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Operations research deals with the application of advanced mathematics and computational methods to help make better decisions involving large and complex systems. There are many uses for operations research, but one of the most difficult problems that Rajesh Ganesan investigates is the sequential decision making problems under uncertainty. His operations research applications include decision making in cybersecurity, defense, health care and air traffic management. Ganesan focuses his research at the Center for Secure Information Systems on dynamic allocation of cybersecurity analyst resource to detect intrusions and maintain a desirable level of operational effectiveness. In one of his recent papers, he provided a framework for establishing and maintaining an effective cybersecurity analyst workforce to minimize cybersecurity risk. His health care research work addresses a very important public policy and ethical problem: who, among those waiting, should be selected for a liver transplant, not only minimizing geographical disparity in access to livers but also extending organ life.
In a recent paper, Ganesan explored the use of a fundamental reinforcement learning (RL) model for determining convoy schedules and route clearance assignments in light of attack dangers faced by transportation networks where improvised explosive device (IED) attacks are common. There is an exigent need for a timely solution to this dangerous and enduring problem faced by US military personnel. Ganesan’s research has offered opportunities for meaningful improvements to the safety of convoys using RL algorithms; the same research could one day be applied to other safety and risk management processes in the civilian environment. At the Center for Air Transportation Systems Research (CATSR), Ganesan’s research is focused on air traffic management issues such as minimizing taxi waiting-time in busy airports. This work is very important due to the huge economic impact of delayed and cancelled flights on all stakeholders of the air transportation industry. Mason’s CATSR was founded in 2003. Its Air Transportaion Laboratory provides a program of cutting-edge research, development, and education in the area of modern air transportation management.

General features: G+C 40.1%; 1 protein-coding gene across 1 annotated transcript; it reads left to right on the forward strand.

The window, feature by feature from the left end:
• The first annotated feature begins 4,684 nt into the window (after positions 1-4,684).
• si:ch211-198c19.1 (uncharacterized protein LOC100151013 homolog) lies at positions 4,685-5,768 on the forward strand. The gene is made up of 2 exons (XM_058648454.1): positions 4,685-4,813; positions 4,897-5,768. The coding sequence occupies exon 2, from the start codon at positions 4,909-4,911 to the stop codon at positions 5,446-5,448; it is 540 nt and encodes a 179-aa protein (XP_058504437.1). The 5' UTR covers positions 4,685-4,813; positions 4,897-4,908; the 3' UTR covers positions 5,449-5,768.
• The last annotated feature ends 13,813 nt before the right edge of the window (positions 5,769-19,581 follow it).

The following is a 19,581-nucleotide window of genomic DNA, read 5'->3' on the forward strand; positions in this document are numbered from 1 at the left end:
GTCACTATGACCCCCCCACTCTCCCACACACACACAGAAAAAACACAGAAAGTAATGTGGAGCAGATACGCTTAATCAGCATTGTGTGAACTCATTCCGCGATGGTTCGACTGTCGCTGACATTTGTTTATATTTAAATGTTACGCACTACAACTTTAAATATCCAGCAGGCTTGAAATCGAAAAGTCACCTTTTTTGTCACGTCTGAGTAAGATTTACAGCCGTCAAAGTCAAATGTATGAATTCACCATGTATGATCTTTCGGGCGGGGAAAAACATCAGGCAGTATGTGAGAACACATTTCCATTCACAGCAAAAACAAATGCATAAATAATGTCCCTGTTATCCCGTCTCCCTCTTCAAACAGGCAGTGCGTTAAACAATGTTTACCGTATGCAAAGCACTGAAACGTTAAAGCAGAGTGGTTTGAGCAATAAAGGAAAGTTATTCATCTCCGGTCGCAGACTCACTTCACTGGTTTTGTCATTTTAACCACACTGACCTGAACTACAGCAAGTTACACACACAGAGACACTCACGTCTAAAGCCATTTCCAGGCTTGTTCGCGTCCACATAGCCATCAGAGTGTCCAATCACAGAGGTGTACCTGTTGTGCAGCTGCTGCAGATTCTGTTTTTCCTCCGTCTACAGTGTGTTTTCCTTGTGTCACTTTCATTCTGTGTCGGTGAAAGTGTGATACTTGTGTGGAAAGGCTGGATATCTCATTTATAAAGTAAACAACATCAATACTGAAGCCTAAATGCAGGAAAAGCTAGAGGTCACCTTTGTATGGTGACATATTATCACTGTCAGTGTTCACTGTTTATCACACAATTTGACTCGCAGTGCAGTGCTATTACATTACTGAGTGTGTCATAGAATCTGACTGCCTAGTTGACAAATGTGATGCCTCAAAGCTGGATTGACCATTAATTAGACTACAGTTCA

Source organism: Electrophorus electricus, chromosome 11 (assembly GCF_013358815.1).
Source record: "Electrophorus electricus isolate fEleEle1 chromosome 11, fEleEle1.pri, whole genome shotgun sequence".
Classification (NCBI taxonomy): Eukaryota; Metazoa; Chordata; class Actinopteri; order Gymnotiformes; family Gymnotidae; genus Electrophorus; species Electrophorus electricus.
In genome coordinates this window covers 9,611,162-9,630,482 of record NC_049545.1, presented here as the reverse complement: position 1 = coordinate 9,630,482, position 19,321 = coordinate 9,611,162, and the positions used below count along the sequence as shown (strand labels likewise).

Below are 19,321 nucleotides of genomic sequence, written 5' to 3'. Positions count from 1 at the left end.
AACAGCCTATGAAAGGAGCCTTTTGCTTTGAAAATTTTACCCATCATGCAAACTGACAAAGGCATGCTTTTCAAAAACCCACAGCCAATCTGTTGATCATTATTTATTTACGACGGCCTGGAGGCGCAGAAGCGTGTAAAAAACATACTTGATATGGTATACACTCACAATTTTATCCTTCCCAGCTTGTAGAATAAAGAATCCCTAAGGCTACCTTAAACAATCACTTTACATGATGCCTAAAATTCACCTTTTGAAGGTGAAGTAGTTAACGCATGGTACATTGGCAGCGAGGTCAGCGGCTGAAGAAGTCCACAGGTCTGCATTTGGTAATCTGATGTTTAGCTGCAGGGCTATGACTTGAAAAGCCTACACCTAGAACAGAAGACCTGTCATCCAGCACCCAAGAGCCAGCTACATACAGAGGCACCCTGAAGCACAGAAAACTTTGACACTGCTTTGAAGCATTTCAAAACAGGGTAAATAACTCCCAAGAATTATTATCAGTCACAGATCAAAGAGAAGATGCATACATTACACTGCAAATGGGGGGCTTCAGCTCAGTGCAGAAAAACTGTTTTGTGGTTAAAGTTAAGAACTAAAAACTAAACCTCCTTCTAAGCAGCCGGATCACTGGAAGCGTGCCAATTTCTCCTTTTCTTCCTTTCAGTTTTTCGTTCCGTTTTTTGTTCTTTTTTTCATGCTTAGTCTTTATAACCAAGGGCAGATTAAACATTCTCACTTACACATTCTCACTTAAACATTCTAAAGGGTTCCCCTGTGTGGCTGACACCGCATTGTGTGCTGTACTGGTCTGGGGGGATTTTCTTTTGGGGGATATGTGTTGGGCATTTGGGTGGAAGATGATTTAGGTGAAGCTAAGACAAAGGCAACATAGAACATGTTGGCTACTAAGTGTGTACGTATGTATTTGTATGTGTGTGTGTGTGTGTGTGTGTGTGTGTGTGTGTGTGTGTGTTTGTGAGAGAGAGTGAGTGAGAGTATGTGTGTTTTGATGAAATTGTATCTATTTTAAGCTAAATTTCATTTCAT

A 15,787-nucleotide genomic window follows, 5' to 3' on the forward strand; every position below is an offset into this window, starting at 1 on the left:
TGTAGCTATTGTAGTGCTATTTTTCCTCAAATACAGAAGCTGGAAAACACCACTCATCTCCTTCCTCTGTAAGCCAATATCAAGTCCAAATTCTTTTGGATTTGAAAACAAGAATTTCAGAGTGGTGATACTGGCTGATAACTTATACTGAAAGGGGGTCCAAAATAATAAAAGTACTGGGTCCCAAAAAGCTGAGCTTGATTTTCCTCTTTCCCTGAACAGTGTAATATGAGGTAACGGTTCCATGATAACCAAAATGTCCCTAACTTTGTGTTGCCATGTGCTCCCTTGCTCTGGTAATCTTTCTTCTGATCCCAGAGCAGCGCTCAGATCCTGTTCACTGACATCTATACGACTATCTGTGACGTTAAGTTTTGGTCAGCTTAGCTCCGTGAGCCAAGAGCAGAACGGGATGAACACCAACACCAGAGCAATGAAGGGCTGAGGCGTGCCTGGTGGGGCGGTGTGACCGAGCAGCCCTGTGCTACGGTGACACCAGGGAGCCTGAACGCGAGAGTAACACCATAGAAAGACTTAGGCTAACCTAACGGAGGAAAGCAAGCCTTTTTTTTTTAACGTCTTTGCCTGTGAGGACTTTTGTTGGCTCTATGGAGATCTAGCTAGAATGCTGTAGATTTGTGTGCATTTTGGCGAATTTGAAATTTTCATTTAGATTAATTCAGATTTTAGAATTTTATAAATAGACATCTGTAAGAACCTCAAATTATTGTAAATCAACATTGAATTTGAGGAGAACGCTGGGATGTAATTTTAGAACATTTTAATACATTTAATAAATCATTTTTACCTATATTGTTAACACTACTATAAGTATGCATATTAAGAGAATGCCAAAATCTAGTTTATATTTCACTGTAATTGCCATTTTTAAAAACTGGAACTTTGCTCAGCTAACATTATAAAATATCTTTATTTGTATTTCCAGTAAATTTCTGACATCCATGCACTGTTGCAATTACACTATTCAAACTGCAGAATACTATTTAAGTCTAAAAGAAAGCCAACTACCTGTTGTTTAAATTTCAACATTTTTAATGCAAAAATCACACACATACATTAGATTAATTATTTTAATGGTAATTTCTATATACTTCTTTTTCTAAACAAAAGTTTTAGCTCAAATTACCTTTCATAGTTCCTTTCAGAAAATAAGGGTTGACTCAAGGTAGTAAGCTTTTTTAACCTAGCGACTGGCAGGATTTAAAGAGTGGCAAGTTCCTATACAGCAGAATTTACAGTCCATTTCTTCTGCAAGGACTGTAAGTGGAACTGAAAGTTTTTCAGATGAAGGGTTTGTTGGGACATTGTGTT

PhD, Industrial and Management Systems Engineering, University of South Florida (2005)
MA, Mathematics, University of South Florida (2005)
MS, Industrial and Management Systems Engineering, University of South Florida (2002)
BS, Mechanical Engineering, National Institute of Technology, Calicut, India (1996)
Faculty Rank: Associate Professor
2012 - 2015 : Stochastic Simulation Optimization: An Optimized Approach. Funded by National Science Foundation.
2007 - 2014 : NSF New GK-12 SUNRISE: Schools, University 'N' (and) Resources In the Sciences and Engineering- A NSF GMU GK-12 Fellows Project. Funded by National Science Foundation.
2007 - 2009 : NSFNew GK-12 SUNRCS: School, University 'N' (and) Resources in the Sciences and Engineering - A NSFGMU GK-12 Fellow Project. Funded by National Science Foundation.
Air Transportation, Decision Support Systems, Optimization, Probabilistic Modeling, Simulation, Stochastic Processes
Honors & Awards
Teacher of Distinction Award, Center for Teaching Excellence
INFORMS QSR Council member- elected position, INFORMS